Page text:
Syrian opposition representatives have taken the country's seat for the first time at an Arab League summit, a significant diplomatic boost for the forces fighting president Bashar Assad.
In a ceremonious entrance accompanied by applause, a delegation led by Mouaz al-Khatib, the former president of the main opposition alliance - the Western-backed Syrian National Coalition - took the seats assigned for Syria at the invitation of Qatar's emir, Sheik Hamad bin Khalifa Al Thani.
The decision for the opposition to take Syria's seat was made at the recommendation of Arab foreign ministers earlier this week in the Qatari capital, Doha. The Arab League in 2011 suspended the Syrian government's membership in the organisation in punishment for the regime's crackdown on opponents.
The Qatari ruler, who chairs the summit, said the Syrian opposition deserves "this representation because of the popular legitimacy they have won at home and the broad support they won abroad and the historic role they have assumed in leading the revolution and preparing for building the new Syria."
The diplomatic triumph and Qatar's praise, however, could not conceal the disarray within the top ranks of the Syrian opposition.
Besides Mr al-Khatib, the Syrian delegation included Ghassan Hitto, recently elected prime minister of a planned interim government to administer rebel-held areas in Syria, and two prominent opposition figures, George Sabra and Suheir Atassi.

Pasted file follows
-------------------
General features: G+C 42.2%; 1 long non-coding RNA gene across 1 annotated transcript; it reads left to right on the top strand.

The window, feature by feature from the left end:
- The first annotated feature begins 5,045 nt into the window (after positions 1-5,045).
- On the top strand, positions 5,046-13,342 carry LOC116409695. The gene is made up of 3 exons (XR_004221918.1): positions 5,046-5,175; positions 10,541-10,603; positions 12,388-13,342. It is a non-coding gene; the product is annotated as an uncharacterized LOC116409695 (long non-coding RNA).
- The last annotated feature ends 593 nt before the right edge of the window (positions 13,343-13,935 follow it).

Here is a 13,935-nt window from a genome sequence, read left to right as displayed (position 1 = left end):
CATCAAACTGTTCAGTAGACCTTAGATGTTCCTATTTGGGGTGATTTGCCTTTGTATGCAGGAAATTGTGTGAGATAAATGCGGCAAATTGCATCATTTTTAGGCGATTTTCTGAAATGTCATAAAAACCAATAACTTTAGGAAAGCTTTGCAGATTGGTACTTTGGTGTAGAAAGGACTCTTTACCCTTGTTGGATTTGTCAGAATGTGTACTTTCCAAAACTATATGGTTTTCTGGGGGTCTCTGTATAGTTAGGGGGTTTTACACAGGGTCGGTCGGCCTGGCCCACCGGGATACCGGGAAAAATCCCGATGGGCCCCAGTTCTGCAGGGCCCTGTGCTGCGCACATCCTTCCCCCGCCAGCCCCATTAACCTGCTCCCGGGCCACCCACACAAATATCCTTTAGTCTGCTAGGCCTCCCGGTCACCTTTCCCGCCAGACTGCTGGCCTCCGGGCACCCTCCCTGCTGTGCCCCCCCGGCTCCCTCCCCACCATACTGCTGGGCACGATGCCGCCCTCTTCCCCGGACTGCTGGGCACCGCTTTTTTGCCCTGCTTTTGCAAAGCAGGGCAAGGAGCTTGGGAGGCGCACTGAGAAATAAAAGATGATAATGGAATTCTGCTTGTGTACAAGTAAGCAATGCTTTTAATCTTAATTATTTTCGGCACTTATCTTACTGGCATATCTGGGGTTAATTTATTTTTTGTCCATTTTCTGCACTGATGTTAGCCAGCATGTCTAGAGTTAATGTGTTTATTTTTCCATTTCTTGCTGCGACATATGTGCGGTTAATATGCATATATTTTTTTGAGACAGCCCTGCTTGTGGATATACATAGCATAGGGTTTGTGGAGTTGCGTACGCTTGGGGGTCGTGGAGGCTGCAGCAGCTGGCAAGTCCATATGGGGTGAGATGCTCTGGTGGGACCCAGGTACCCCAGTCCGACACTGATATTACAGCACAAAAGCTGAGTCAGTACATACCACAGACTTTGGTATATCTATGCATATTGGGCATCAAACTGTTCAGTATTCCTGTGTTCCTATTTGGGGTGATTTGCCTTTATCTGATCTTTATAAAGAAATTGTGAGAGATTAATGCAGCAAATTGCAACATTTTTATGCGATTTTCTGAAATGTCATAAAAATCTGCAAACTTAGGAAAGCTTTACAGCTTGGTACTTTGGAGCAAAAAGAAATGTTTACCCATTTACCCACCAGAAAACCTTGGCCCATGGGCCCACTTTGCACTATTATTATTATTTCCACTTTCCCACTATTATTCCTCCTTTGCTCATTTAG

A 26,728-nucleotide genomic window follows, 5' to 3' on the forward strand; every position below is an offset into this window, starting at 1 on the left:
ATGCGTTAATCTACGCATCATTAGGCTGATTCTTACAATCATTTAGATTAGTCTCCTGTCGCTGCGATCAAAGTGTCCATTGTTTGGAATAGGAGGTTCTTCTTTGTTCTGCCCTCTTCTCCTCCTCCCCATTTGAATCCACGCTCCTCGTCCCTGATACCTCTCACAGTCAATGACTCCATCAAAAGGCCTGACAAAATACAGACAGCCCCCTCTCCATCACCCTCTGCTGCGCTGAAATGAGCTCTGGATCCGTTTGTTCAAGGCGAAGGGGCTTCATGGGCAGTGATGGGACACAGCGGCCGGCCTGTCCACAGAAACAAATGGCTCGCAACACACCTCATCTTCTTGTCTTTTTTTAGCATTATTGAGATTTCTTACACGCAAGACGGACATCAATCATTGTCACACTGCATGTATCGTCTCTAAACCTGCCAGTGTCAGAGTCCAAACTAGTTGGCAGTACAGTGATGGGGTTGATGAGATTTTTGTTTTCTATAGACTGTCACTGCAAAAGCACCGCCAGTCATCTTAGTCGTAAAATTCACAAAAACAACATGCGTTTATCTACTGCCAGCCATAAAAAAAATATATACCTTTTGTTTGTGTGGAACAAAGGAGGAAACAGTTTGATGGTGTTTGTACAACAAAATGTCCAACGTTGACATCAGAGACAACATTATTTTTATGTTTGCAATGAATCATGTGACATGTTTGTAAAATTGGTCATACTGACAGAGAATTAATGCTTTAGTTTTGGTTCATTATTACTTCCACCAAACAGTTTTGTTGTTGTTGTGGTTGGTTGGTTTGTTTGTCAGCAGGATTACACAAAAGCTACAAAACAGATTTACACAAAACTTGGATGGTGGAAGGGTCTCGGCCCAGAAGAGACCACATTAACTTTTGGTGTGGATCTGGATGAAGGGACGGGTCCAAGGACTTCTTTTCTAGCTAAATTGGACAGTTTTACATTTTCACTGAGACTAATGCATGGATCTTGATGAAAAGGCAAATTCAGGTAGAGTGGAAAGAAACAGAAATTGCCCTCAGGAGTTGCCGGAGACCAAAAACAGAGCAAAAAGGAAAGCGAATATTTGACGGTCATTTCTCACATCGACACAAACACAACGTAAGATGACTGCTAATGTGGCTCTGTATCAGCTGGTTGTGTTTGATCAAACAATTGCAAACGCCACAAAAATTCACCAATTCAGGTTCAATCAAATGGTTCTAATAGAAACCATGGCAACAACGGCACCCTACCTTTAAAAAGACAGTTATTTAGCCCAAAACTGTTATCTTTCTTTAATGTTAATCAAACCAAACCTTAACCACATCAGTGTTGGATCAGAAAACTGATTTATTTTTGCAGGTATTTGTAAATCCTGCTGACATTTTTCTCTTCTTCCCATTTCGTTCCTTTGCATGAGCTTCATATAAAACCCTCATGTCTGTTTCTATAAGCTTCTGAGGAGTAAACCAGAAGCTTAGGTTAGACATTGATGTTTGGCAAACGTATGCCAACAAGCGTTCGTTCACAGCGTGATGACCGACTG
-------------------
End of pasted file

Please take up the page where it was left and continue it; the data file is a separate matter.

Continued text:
Addressing the gathering, Mr al-Khatib thanked the Arab League for granting the seat to the opposition. "It is part of the restoration of legitimacy that the people of Syria have long been robbed of," he said.
He lamented the inaction of several foreign governments, which he did not name, toward the Syrian crisis and spoke emotionally of the suffering of the civilians in his country.
He also defended the presence in Syria of foreign jihadis, saying the militants were there to help defend a people under attack but added that those more needed by their families in their own countries should leave.
Even as rebel fighters gain more territory on the ground in their fight against Assad's troops, their mostly exile political leadership has been thrown into disarray. Mr al-Khatib announced his resignation on Sunday because of what he described as restrictions on his work and frustration with the level of international aid for the opposition.